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If you are like me, whenever you come across something that makes you feel energized, uplifted, reborn, set straight, or enlightened, you want to share it. It could be a new song or piece of art that exhilarates you or touches a deep chord. It could be reading a short story that opens your eyes to something new or meeting someone that you want to have in your life. When these magical moments happen, we want to share them. That is how I feel about Beyond Wealth. I already know you’re going to love it. Julia Guth Executive Director The Oxford Club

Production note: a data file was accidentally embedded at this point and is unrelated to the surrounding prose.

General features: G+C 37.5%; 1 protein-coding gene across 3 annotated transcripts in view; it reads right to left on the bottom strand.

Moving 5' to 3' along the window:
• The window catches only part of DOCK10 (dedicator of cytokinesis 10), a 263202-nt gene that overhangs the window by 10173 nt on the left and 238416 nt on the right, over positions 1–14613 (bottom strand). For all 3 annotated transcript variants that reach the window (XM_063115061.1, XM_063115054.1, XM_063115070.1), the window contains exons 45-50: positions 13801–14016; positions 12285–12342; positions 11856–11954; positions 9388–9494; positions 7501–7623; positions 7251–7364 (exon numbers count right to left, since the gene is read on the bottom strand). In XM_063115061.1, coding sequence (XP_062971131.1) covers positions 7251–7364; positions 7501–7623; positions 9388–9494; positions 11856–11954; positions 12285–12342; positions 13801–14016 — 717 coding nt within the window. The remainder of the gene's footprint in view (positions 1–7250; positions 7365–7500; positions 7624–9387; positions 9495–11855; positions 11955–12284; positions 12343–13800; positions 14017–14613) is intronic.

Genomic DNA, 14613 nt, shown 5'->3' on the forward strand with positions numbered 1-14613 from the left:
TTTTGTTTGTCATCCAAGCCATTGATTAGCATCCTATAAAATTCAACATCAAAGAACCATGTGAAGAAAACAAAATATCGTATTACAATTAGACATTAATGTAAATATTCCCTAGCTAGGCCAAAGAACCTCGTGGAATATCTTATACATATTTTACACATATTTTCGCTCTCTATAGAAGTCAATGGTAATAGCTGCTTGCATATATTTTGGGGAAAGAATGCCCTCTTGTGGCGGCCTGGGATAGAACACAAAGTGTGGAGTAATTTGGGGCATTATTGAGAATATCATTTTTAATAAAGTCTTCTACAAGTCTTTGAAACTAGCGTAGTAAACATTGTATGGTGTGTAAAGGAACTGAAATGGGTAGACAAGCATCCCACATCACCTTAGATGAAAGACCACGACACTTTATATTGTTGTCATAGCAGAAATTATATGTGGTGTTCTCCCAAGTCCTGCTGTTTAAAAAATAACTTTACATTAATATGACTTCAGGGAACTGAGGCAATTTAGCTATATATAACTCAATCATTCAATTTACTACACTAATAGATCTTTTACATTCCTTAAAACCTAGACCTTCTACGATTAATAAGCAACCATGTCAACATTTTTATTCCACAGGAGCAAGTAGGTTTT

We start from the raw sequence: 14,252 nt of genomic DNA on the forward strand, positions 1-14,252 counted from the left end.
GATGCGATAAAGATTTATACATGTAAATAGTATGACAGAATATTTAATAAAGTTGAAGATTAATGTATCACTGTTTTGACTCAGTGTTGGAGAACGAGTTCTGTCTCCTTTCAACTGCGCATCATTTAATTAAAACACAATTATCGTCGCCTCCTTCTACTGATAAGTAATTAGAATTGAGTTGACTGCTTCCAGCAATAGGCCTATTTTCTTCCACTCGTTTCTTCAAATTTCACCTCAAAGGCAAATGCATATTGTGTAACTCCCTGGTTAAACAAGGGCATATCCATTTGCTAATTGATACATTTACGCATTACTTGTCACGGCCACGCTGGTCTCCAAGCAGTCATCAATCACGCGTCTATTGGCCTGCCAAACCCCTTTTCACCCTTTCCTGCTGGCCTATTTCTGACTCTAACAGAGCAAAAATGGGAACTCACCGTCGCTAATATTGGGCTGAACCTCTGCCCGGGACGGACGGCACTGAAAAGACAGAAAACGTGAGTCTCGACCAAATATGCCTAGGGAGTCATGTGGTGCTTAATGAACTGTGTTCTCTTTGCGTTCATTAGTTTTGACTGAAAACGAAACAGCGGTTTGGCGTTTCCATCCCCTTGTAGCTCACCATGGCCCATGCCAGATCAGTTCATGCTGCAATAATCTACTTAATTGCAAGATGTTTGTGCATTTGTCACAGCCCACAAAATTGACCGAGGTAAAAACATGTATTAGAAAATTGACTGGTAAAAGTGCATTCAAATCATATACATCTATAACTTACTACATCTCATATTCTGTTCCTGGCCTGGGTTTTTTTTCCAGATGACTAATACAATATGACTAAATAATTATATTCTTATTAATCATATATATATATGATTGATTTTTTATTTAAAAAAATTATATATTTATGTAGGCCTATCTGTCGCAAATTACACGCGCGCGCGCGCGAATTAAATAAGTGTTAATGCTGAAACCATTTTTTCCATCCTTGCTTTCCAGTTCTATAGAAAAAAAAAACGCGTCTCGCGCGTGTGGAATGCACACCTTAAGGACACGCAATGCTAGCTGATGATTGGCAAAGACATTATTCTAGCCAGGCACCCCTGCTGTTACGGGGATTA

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“Beyond Wealth?” a friend asked with a strange look when she heard the title of my new book. “Why beyond wealth? I’d be happy to settle for wealth.” No she wouldn’t. You can’t wear your stock portfolio, ride on your bank account, or eat gold and silver coins. Money is never an end, only a means to an end. Even if you have plenty of money and the things it can buy, your life won’t mean much if you don’t have decent health, someone to love, close friendships and personal interests, and something to get you out of bed in the morning. I don’t mean to downplay the importance of money in today’s world. Over the past 25 years, I’ve worked as an investment adviser, research analyst, and financial writer. I feel strongly that everyone should strive for some measure of financial freedom, whether you define that as being independently wealthy or just getting out from under your credit card debt. You can’t reach your potential or live life to the fullest if you spend your days swimming in concerns about money. xiii